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Canada faces ‘peril’ without action on alleged Chinese interference, experts warn

Click to play video: 'How will Trudeau handle China at G20 after reports of alleged election interference'
How will Trudeau handle China at G20 after reports of alleged election interference
WATCH: How will Trudeau handle China at G20 after reports of alleged election interference – Nov 13, 2022

The “peril” Canada faces if it chooses not to act on allegations of Chinese foreign interference is “significant,” experts on China are warning.

The comment comes after Global News reported on Monday that Canadian intelligence officials warned Prime Minister Justin Trudeau that China has allegedly been targeting Canada with a vast campaign of foreign interference, which included funding a clandestine network of at least 11 federal candidates running in the 2019 election.

The “objective” of campaigns of foreign interference — as well as other forms of pressure, such as the arbitrary detention of two Canadians last year — is to “reduce our autonomy,” said David Mulroney, former Canadian ambassador to China, in an interview with The West Block’s Mercedes Stephenson, aired Sunday.

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China wants “to make us much more likely to look over our shoulders, to check in with China, to exempt China from things that should apply to China.”

“The peril for Canada is significant and I don’t think the government has picked up on that and I don’t think it’s inclined to act,” Mulroney said.

Click to play video: 'Size of alleged Chinese interference in Canada ‘astonishing’: experts'
Size of alleged Chinese interference in Canada ‘astonishing’: experts

The Canadian government has toughened its tone relating to China in the last week. Speaking on Wednesday, Foreign Affairs Minister Melanie Joly assured Canadians that the government “will do more to tackle foreign interference.”

“We won’t let any foreign actor meddle in our democracy. Period,” she said.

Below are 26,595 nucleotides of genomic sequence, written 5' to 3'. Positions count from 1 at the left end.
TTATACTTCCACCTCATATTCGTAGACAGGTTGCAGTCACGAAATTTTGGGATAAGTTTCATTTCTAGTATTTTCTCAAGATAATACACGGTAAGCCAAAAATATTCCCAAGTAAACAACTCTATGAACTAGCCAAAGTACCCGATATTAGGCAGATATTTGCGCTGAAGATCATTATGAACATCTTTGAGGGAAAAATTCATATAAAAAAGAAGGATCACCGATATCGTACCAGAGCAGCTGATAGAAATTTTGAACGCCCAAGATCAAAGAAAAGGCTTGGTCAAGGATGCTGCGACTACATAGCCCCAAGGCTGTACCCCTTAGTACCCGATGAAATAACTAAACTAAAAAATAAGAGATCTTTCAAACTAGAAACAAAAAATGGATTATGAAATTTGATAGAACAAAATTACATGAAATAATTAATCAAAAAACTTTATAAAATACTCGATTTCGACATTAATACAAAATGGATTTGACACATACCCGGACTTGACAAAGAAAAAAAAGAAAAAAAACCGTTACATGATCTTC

As part of that effort, she said the government will invest in “deepening our understanding of how China thinks, operates and plans. How it exerts influence in the region and around the world.”

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Key embassies in Canada’s network will have “dedicated experts,” Joly said, to deepen the government’s understanding of China’s goals and challenges.

“This will become a focus of our diplomatic effort,” she said.

The issue of Chinese interference has been growing within Canada, according to Mulroney, “for two decades.”

“CSIS has been bringing report after report forward about Chinese interference operations, Chinese efforts to cultivate with elites in politics, in academics, in journalism, and the introduction of money into Canadian election campaigns,” he said.

But the latest report is “astonishing” due to the “size, ambition and complexity” of the described interference effort.

Mulroney wasn’t alone in this interpretation of the latest allegations of Chinese interference.

Click to play video: 'Trudeau government signals tougher stance on China following alleged election interference'
Trudeau government signals tougher stance on China following alleged election interference

“I don’t think this is imminently surprising in the sense that China’s conducting foreign interference operations in Canada,” said Akshay Singh, international affairs scholar from The Council on International Policy, on a panel for The West Block alongside Mulroney.

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“I think what’s new in these allegations is the depth of what’s happening and the extent to which they’re actually taking place in the country.”

It is “astounding” that China was allegedly able to run this interference effort in 11 different electoral campaigns, Mulroney said. But what the former ambassador said he found “most disturbing” was Global News’ reporting that China conducted research into Canadian MPs who were critical of China’s human rights abuses against the Uyghur population in Xinjiang.

The allegation, contained in CSIS briefs, pertained to a pivotal February 2021 vote in the House of Commons, in which members would either support or reject a United Nations resolution declaring China’s treatment of the Uyghur people a genocide.

Click to play video: '‘Troubling’ that Trudeau knew of China’s possible election interference but didn’t act: Poilievre'
‘Troubling’ that Trudeau knew of China’s possible election interference but didn’t act: Poilievre

The intelligence alleged that, in the aftermath of the House vote, Chinese intelligence agents conducted in-depth background research into MPs who voted in favour of the resolution, which passed with 266 votes in favour and none against.

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The Liberal cabinet abstained from voting.

The agents studied the ridings of specific, targeted MPs in order to learn what industries and companies were present and whether these companies had economic links to China.

The objective was to judge whether China could leverage the local economies of Canadian politicians seen as the CCP’s enemies, sources said.

“It’s frightening because it probably works, in some cases,” Mulroney said.

“I think we need to be taking a very deep, deep look at what China is doing to bring a threat to our autonomy as a country, to our ability to operate independently.”

— with files from Global News’ Sam Cooper

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